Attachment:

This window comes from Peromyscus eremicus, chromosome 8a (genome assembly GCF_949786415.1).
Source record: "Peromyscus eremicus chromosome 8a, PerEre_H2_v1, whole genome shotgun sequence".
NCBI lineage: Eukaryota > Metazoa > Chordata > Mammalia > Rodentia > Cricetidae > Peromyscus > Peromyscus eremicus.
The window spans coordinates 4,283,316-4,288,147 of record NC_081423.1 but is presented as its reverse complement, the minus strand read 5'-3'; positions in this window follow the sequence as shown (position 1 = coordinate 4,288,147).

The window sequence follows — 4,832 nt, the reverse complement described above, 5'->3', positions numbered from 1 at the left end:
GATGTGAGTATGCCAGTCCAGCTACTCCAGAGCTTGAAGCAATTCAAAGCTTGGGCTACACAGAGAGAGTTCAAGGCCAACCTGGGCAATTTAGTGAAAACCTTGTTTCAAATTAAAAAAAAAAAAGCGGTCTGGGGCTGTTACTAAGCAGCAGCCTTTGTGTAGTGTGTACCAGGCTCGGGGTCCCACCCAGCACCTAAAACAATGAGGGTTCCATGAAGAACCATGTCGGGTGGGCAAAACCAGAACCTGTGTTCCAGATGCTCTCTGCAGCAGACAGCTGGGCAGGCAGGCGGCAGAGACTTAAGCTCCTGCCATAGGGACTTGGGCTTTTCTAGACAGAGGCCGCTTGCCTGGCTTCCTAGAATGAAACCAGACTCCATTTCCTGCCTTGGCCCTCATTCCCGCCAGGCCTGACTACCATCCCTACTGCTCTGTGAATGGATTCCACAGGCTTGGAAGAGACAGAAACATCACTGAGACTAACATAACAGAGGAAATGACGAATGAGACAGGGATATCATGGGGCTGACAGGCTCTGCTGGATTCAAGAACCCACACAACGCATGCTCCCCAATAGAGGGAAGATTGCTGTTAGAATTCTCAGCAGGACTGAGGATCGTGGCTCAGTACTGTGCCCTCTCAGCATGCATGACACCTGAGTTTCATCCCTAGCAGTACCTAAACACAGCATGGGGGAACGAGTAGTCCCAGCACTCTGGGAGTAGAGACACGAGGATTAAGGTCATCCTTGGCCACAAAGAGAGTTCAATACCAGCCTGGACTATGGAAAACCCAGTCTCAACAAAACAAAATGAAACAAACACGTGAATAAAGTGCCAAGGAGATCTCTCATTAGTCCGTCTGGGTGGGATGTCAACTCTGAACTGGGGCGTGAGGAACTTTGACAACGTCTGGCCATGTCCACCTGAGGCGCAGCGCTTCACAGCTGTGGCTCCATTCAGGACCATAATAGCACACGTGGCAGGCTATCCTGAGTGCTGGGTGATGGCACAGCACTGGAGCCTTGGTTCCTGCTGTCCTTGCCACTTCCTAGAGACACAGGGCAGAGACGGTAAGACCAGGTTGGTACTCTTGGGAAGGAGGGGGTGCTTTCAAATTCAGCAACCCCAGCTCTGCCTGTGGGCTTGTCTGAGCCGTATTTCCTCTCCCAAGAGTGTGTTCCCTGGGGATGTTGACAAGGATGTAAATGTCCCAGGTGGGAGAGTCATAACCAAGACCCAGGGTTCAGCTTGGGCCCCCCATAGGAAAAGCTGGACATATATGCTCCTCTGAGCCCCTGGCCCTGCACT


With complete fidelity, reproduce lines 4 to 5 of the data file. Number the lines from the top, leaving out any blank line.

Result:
The window spans coordinates 4,283,316-4,288,147 of record NC_081423.1 but is presented as its reverse complement, the minus strand read 5'-3'; positions in this window follow the sequence as shown (position 1 = coordinate 4,288,147).

The window sequence follows — 4,832 nt, the reverse complement described above, 5'->3', positions numbered from 1 at the left end: